In this literary essay, Anamika Das shares how Kondapalli Koteswarmma’s memoir – The Sharp Knife of Memory (Zubaan Books, 2015) changed her life and how she could look up to her because beyond the realm of party politics and ideology, human beings mattered to her.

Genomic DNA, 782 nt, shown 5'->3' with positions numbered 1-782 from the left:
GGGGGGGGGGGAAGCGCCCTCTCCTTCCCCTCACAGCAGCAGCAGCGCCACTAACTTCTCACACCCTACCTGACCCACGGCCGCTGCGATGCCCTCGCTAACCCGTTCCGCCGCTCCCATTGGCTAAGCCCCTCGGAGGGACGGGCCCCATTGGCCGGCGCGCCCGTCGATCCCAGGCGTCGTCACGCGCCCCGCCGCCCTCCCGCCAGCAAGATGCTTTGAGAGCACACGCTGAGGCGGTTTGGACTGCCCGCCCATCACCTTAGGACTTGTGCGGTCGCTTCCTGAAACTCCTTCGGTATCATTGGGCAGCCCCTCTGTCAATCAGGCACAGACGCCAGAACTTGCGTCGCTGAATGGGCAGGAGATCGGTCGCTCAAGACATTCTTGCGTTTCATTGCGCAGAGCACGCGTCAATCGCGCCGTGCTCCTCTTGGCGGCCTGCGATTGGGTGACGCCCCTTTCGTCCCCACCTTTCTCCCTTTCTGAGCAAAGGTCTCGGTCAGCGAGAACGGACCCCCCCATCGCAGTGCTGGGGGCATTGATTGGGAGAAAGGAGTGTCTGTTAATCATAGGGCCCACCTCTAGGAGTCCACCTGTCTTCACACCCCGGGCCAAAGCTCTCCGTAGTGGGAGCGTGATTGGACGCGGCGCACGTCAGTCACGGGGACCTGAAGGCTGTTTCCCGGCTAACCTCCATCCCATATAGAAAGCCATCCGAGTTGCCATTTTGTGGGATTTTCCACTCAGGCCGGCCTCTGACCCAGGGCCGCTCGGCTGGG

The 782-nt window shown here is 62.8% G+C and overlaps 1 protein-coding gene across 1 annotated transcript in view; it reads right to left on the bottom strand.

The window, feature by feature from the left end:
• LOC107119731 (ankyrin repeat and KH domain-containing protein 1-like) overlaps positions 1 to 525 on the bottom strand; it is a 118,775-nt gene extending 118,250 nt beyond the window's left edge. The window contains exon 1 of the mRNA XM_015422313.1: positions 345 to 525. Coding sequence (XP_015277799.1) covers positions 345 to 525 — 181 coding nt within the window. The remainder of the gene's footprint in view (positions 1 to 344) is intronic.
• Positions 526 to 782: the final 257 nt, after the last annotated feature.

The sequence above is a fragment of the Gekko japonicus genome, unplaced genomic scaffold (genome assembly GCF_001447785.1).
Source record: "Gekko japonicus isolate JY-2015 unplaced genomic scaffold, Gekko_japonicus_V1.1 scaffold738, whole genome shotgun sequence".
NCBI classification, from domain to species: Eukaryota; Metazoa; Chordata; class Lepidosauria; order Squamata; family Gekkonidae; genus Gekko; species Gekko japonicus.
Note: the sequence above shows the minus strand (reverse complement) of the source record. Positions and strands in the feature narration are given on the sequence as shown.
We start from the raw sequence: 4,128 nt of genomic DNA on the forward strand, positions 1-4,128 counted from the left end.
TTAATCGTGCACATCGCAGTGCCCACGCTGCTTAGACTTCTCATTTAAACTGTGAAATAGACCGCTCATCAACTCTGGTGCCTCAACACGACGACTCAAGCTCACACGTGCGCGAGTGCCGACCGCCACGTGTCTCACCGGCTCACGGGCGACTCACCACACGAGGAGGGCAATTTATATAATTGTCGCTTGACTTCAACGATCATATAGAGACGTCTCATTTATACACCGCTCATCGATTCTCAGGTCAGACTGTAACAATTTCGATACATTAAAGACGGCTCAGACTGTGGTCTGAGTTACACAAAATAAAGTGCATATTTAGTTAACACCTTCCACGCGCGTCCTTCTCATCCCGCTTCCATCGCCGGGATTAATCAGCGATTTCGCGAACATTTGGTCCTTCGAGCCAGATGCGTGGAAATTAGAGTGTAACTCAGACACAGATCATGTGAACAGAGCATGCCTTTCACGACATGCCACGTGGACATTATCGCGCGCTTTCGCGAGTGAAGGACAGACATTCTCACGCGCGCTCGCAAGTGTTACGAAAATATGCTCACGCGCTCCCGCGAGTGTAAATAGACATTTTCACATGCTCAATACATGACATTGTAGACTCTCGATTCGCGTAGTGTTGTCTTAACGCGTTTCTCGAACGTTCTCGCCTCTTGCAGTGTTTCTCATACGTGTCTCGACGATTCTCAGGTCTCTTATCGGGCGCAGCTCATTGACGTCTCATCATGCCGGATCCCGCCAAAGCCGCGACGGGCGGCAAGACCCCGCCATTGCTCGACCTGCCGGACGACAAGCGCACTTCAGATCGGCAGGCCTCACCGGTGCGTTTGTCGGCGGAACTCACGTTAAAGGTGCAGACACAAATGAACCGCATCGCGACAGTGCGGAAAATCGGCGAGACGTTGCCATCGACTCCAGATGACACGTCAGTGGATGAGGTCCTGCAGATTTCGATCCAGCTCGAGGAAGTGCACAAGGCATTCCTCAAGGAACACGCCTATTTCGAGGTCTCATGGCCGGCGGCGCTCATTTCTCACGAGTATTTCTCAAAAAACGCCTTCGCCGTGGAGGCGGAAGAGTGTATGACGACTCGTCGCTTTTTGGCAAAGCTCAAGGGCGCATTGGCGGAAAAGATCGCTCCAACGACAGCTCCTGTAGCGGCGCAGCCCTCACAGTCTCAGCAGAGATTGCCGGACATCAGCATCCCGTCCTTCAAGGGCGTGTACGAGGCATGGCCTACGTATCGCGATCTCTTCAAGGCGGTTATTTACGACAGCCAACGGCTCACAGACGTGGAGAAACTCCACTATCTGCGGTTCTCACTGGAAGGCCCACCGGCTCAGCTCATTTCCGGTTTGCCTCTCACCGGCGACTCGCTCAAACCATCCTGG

Several events were narrated to me about ‘the left political spectrum’ before I became a member, and worked with a couple of political organizations within this spectrum in Kolkata. Before Kolkata, in Pune, I was a part of college protest events at BMCC and ILS both, after the tragic murder of the rationalist, Dr. Narendra Dabholkar in 2013, and had participated in local protests as a part of the Rights for manual scavengers in Pune in 2014. Since these were autonomous events, they were hardly associated with the left spectrum in Pune, even if the left showed its footprint and support. My introduction to anything remotely ‘left’ happened via the classroom space – through an amalgamation of many courses at the undergraduate level, which had works ranging from Karl Marx to the later critiques of old traditions of Marxism.